Articles

THE HOTEL WITH THE ELEGANT AIR

You may speak with awe of Shepheard’s And the Savoy in the Strand And boast of caravanserais From Banff to Samarkand But at the Manoir Richelieu Soundproof champagne flows like beer And lambs eat salted grasses For Brenda Duff Frazier

KEN JOHNSTONE April 15 1952
Articles

THE HOTEL WITH THE ELEGANT AIR

You may speak with awe of Shepheard’s And the Savoy in the Strand And boast of caravanserais From Banff to Samarkand But at the Manoir Richelieu Soundproof champagne flows like beer And lambs eat salted grasses For Brenda Duff Frazier

KEN JOHNSTONE April 15 1952

THE HOTEL WITH THE ELEGANT AIR

KEN JOHNSTONE

You may speak with awe of Shepheard’s And the Savoy in the Strand And boast of caravanserais From Banff to Samarkand But at the Manoir Richelieu Soundproof champagne flows like beer And lambs eat salted grasses For Brenda Duff Frazier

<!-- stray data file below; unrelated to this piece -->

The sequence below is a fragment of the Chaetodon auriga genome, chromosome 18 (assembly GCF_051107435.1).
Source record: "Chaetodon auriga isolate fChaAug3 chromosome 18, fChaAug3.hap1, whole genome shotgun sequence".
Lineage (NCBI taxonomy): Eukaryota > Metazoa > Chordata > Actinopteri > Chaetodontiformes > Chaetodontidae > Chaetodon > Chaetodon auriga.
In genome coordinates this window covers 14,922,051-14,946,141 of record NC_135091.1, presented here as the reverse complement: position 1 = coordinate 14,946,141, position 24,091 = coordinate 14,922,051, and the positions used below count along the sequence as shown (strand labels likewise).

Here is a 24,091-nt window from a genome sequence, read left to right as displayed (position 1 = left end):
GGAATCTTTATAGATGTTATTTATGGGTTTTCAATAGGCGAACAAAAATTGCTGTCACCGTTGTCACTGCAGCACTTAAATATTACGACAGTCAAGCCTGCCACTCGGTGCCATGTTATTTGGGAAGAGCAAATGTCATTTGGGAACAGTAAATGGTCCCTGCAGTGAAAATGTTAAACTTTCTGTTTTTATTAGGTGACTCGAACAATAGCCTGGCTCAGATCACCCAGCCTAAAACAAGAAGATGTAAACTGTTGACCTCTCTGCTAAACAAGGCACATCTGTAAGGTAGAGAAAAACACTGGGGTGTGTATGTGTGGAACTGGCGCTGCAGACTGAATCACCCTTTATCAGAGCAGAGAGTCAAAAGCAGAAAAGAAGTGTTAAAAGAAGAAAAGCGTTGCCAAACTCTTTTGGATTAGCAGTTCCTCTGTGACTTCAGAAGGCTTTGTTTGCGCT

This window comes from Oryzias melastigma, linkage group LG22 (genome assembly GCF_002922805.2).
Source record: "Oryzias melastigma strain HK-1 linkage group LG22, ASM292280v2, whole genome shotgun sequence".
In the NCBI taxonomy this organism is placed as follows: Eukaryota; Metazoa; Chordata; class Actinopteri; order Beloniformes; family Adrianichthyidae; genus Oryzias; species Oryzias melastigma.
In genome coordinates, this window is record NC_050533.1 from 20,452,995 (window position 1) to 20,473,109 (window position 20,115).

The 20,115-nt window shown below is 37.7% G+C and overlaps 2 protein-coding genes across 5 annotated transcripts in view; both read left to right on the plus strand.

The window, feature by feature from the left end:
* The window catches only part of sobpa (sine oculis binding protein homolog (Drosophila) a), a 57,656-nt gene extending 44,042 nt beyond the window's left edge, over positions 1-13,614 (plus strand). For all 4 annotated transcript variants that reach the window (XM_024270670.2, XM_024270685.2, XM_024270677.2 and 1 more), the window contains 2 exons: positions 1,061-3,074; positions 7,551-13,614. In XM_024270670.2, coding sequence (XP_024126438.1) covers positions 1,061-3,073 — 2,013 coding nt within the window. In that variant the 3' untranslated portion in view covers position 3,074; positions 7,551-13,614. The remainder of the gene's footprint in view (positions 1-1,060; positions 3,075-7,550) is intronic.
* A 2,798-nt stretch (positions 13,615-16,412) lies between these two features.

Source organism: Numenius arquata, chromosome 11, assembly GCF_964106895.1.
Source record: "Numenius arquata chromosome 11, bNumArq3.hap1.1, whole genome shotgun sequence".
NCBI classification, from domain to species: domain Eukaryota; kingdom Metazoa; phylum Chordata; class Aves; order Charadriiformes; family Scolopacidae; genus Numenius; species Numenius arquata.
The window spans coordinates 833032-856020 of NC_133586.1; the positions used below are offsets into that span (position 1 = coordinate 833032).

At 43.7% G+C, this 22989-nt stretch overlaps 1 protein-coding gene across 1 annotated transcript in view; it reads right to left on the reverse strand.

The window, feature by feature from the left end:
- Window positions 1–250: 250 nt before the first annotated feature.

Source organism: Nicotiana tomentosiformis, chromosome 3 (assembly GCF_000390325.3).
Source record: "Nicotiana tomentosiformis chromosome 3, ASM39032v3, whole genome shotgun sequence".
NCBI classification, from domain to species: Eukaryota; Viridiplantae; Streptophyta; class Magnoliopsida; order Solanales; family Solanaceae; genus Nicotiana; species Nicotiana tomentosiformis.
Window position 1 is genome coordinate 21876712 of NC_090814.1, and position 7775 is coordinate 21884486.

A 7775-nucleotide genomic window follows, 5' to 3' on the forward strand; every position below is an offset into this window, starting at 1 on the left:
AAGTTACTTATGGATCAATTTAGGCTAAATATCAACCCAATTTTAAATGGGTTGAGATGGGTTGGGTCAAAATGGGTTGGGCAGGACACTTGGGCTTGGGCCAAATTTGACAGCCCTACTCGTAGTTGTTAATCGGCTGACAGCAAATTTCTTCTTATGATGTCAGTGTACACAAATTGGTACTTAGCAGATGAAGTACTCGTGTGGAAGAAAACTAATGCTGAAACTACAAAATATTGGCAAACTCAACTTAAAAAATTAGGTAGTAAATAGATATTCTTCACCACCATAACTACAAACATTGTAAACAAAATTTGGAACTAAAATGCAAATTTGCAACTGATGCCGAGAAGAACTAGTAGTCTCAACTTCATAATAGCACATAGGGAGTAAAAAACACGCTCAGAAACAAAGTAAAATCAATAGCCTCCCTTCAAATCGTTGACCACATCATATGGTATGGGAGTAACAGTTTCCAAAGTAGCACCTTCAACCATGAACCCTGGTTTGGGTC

OF ALL THE devices used in Canada to ensnare the American tourist dollar the plush resort hotel is perhaps the most impressive. Across Canada, strategically situated in locales of almost stupefying beauty and surrounded by all the amenities and comforts traditionally associated wiih vacation, a dozen multimillion-dollar investments stand as beacons in the wilderness. All of them are luxury hotels and all of them enjoy a large American patronage. But of the whole glittering galaxy in Canada’s super-resort crown the brightest jewel by far is that sparkling on the side of a mountain along the St. Lawrence River, the Manoir Richelieu at Murray Bay.